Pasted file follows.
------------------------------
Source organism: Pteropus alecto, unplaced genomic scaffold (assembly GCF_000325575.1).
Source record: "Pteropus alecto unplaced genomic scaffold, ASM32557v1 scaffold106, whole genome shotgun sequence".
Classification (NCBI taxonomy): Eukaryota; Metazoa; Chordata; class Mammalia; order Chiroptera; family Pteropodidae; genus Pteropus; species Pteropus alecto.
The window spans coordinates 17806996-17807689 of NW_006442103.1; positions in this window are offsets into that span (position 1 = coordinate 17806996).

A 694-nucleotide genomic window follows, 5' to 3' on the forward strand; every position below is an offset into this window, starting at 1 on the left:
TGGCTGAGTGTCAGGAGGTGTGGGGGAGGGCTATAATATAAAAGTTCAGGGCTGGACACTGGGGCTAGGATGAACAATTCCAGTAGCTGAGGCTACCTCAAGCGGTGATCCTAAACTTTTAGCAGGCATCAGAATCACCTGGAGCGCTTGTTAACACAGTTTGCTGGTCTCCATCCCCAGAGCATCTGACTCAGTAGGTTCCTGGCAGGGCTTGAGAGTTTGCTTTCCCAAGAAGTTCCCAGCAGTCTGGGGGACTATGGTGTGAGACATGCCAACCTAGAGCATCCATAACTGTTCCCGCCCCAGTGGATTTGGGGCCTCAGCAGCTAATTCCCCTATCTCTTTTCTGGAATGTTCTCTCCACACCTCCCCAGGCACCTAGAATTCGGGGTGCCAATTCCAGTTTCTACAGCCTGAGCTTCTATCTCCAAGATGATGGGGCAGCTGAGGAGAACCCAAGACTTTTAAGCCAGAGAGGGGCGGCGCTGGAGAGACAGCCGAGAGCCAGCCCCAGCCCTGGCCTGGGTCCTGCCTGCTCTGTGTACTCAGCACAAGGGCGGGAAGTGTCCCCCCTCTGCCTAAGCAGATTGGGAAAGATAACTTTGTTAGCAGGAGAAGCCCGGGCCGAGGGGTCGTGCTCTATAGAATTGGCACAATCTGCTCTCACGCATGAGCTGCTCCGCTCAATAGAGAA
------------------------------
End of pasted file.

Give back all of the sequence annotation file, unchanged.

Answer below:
Source organism: Pteropus alecto, unplaced genomic scaffold (assembly GCF_000325575.1).
Source record: "Pteropus alecto unplaced genomic scaffold, ASM32557v1 scaffold106, whole genome shotgun sequence".
Classification (NCBI taxonomy): Eukaryota; Metazoa; Chordata; class Mammalia; order Chiroptera; family Pteropodidae; genus Pteropus; species Pteropus alecto.
The window spans coordinates 17806996-17807689 of NW_006442103.1; positions in this window are offsets into that span (position 1 = coordinate 17806996).

A 694-nucleotide genomic window follows, 5' to 3' on the forward strand; every position below is an offset into this window, starting at 1 on the left:
TGGCTGAGTGTCAGGAGGTGTGGGGGAGGGCTATAATATAAAAGTTCAGGGCTGGACACTGGGGCTAGGATGAACAATTCCAGTAGCTGAGGCTACCTCAAGCGGTGATCCTAAACTTTTAGCAGGCATCAGAATCACCTGGAGCGCTTGTTAACACAGTTTGCTGGTCTCCATCCCCAGAGCATCTGACTCAGTAGGTTCCTGGCAGGGCTTGAGAGTTTGCTTTCCCAAGAAGTTCCCAGCAGTCTGGGGGACTATGGTGTGAGACATGCCAACCTAGAGCATCCATAACTGTTCCCGCCCCAGTGGATTTGGGGCCTCAGCAGCTAATTCCCCTATCTCTTTTCTGGAATGTTCTCTCCACACCTCCCCAGGCACCTAGAATTCGGGGTGCCAATTCCAGTTTCTACAGCCTGAGCTTCTATCTCCAAGATGATGGGGCAGCTGAGGAGAACCCAAGACTTTTAAGCCAGAGAGGGGCGGCGCTGGAGAGACAGCCGAGAGCCAGCCCCAGCCCTGGCCTGGGTCCTGCCTGCTCTGTGTACTCAGCACAAGGGCGGGAAGTGTCCCCCCTCTGCCTAAGCAGATTGGGAAAGATAACTTTGTTAGCAGGAGAAGCCCGGGCCGAGGGGTCGTGCTCTATAGAATTGGCACAATCTGCTCTCACGCATGAGCTGCTCCGCTCAATAGAGAA